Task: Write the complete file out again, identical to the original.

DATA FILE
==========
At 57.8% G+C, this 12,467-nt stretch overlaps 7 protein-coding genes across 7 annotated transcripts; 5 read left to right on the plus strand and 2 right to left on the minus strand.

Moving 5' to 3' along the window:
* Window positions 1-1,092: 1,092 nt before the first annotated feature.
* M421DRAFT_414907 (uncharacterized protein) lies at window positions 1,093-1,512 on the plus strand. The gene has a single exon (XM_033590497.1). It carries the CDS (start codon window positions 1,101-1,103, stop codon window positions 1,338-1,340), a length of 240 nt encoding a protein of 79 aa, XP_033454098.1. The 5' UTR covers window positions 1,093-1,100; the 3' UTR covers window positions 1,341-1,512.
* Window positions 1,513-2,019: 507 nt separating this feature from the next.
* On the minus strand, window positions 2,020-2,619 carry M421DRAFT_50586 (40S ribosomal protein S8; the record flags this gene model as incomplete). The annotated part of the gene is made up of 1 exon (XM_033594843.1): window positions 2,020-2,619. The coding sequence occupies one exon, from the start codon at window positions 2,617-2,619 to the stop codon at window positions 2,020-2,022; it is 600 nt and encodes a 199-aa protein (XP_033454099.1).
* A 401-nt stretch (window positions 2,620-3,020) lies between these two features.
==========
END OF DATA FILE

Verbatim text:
At 57.8% G+C, this 12,467-nt stretch overlaps 7 protein-coding genes across 7 annotated transcripts; 5 read left to right on the plus strand and 2 right to left on the minus strand.

Moving 5' to 3' along the window:
* Window positions 1-1,092: 1,092 nt before the first annotated feature.
* M421DRAFT_414907 (uncharacterized protein) lies at window positions 1,093-1,512 on the plus strand. The gene has a single exon (XM_033590497.1). It carries the CDS (start codon window positions 1,101-1,103, stop codon window positions 1,338-1,340), a length of 240 nt encoding a protein of 79 aa, XP_033454098.1. The 5' UTR covers window positions 1,093-1,100; the 3' UTR covers window positions 1,341-1,512.
* Window positions 1,513-2,019: 507 nt separating this feature from the next.
* On the minus strand, window positions 2,020-2,619 carry M421DRAFT_50586 (40S ribosomal protein S8; the record flags this gene model as incomplete). The annotated part of the gene is made up of 1 exon (XM_033594843.1): window positions 2,020-2,619. The coding sequence occupies one exon, from the start codon at window positions 2,617-2,619 to the stop codon at window positions 2,020-2,022; it is 600 nt and encodes a 199-aa protein (XP_033454099.1).
* A 401-nt stretch (window positions 2,620-3,020) lies between these two features.